This one time, at kettlebell camp… This is a true story, to the best of my recollection which means it’s close to accurate. Several years…
When is the last time you saw a fresh little, wobbly headed baby? They seem fragile, although they are more resilient than all get out.
When a baby is born it has the ultimate strength training regimen: it trains daily to gain control of it’s big ole head. This is no small feat of strength either. A child’s head weighs roughly 33% of their body weight. Gaining control over that big watermelon head builds tremendous strength throughout their body.
That’s not a surprise though right? How much do you weigh? Can you imagine walking around with a head that weighed 33% as much as your body? Let’s say you only weigh 100 pounds. You would be walking around with a 33-pound head. Maybe you’re closer to 200 pounds. You would have a 66-pound head!
Can you imagine walking around with a head that heavy? No wonder they get tired so often and take so many naps. Moving their rather large heads takes a lot of energy. And, it builds a lot of strength.
Babies know strength training.
And believe it or not, their method is quite effective for adults, too.
Now I’m not suggesting you make your head weigh 33% as much as your body, though I’m not against that either – when you’re ready. But that’s for another article. Today, I am suggesting we practice adding up to 33% load to our bodies and learn how to move with it regularly, by performing carries.
Carrying an offset load, about 33% of the weight of our bodies, is a super. simple way to build amazing strength. You don’t have to start with 33%, I just don’t think you need more than 33%. It doesn’t take a lot of weight, it’s gentle on the body, it creates a lot of time under tension, and it stimulates reflexive contractions that strengthen the core of the body like nothing else.
What is an offset load?
It’s a load that tries to pull you out of your center of gravity. It is an asymmetrical load. For example, carrying a heavy suitcase in one hand would be an offset load. Carrying two heavy suitcases in both hands would be symmetrical. When the load is awkward and asymmetrical, the body has to work harder to keep the torso upright. This is where strength and resilience is easily achieved. This is also very similar to how babies gain their superhuman strength as well.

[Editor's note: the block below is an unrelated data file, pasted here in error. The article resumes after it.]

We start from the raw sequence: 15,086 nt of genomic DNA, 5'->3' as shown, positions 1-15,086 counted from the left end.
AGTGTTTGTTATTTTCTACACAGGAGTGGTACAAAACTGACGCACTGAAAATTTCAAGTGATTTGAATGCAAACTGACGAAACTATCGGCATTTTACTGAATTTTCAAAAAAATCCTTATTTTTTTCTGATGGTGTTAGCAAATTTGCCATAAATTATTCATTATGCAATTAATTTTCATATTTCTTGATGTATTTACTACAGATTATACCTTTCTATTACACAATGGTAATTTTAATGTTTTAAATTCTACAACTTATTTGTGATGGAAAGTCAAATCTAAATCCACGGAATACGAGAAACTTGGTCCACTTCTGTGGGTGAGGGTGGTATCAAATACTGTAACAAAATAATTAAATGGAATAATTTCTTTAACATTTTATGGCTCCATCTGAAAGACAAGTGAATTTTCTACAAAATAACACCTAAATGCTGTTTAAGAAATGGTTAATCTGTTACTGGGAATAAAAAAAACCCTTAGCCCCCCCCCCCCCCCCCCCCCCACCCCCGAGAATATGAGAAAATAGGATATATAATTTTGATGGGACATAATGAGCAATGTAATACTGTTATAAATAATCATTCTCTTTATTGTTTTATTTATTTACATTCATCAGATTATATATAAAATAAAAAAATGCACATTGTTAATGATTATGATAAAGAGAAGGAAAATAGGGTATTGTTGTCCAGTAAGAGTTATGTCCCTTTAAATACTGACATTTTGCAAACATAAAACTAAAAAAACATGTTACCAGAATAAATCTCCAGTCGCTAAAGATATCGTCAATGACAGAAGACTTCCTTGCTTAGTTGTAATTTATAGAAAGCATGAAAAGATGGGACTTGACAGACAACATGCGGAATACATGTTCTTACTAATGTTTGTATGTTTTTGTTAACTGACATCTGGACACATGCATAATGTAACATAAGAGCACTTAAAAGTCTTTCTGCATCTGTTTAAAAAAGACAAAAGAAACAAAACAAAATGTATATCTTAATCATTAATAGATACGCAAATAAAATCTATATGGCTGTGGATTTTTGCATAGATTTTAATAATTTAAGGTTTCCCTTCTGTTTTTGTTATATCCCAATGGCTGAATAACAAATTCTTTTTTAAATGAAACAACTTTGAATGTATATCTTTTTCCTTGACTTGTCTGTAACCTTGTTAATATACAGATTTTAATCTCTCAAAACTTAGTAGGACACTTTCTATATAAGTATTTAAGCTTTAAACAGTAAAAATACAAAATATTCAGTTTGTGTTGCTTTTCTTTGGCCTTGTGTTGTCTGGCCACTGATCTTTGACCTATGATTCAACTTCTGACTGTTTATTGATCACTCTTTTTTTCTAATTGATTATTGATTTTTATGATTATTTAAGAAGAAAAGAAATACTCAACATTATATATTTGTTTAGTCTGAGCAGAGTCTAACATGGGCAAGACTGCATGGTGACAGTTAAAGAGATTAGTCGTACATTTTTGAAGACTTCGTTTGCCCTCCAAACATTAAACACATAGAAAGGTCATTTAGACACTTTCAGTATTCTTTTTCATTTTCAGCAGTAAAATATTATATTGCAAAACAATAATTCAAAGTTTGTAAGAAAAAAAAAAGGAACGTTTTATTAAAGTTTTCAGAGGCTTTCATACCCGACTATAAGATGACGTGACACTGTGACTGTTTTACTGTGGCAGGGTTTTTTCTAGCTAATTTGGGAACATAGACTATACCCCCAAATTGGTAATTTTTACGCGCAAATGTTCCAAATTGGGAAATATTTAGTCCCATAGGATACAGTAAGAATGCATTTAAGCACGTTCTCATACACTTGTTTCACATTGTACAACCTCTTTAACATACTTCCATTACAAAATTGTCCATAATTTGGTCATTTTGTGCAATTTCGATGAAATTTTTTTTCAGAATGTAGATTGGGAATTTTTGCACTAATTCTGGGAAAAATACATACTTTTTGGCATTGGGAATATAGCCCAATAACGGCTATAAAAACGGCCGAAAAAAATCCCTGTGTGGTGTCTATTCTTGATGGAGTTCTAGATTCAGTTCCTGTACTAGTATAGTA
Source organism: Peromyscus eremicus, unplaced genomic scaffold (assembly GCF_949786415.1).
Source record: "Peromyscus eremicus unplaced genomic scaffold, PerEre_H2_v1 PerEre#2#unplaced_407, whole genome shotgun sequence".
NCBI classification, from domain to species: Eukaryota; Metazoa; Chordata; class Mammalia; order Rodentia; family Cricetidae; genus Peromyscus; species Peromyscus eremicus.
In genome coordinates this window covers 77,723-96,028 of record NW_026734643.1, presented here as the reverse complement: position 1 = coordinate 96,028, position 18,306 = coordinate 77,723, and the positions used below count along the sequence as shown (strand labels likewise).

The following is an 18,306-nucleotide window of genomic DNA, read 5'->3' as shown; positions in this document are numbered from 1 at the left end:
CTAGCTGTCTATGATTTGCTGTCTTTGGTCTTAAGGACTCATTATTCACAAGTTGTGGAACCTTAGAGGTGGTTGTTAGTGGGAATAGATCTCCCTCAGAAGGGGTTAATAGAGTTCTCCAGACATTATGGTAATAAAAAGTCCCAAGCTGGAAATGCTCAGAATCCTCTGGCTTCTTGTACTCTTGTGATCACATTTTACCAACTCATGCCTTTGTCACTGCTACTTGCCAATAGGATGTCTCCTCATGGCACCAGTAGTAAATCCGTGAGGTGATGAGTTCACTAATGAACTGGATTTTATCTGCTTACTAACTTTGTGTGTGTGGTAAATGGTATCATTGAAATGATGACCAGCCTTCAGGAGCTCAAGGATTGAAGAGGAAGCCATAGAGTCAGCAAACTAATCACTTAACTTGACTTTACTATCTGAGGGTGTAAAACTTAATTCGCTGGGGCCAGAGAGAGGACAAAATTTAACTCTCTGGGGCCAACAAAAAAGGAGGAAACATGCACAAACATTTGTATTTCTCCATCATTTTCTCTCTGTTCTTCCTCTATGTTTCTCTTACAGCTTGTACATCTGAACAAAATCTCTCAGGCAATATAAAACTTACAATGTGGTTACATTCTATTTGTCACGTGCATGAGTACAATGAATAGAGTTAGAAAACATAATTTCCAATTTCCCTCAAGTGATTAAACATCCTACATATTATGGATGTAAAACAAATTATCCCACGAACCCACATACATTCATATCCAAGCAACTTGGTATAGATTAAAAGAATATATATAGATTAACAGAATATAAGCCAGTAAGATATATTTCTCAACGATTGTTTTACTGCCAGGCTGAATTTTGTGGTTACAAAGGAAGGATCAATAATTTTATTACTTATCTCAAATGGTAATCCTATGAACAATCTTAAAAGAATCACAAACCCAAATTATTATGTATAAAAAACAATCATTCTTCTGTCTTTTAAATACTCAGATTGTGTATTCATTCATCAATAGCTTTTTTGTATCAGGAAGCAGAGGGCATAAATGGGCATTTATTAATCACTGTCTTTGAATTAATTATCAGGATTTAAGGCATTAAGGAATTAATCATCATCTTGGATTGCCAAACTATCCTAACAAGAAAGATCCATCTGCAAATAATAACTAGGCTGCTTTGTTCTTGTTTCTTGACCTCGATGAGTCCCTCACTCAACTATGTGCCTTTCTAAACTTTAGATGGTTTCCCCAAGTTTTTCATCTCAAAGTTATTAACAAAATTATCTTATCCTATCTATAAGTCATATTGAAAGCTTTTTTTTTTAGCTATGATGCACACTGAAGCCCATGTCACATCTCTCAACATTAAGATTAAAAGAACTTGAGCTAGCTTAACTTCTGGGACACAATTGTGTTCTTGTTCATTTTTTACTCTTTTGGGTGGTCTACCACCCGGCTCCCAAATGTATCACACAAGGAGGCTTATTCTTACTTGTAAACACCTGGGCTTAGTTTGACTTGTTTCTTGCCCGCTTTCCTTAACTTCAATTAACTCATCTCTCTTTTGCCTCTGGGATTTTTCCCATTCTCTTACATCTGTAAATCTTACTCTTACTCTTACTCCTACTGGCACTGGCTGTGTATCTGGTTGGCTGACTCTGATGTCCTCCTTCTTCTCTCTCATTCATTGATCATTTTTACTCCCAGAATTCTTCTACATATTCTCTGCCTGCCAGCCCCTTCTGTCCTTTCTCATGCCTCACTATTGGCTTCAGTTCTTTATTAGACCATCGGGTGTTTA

Really, they are superhuman. They can hold their watermelon up minutes at a time and most adults can’t hold their peanut head up for more than a few seconds.
Anyway, carries, with as much as 33% as much as your bodyweight, done 10 minutes a day*, is the secret sauce to real, functional, useful strength. You should do this. You won’t be disappointed.
*Done 10 minutes a day as I present in Habitual Strength and The Becoming Bulletproof Project – not constant for 10 minutes but working inside of 10 minutes.
Here are some types of carries that yield a huge return:
I listed five different carries. Do all five on different days of the week for at least 10 minutes. You don’t have to start out with 33% of your bodyweight. Start where you need to. When in doubt, go light. If you can, keep your lips shut the entire time. You can add this to any strength routine you currently do. And if you need video demonstration and how-to’s make sure to log into your OSi Online Membership Account and view all of the carry varieties in the Video Library.
(Don’t have an OSi Online Membership yet? Don’t fret, you can snag your membership online for just $14.99 a month here. )
Anyways… That’s it. Carry. Explore. Be curious. Get crazy strong.
Oh, don’t worry, we’ll load the head later. When you’re ready.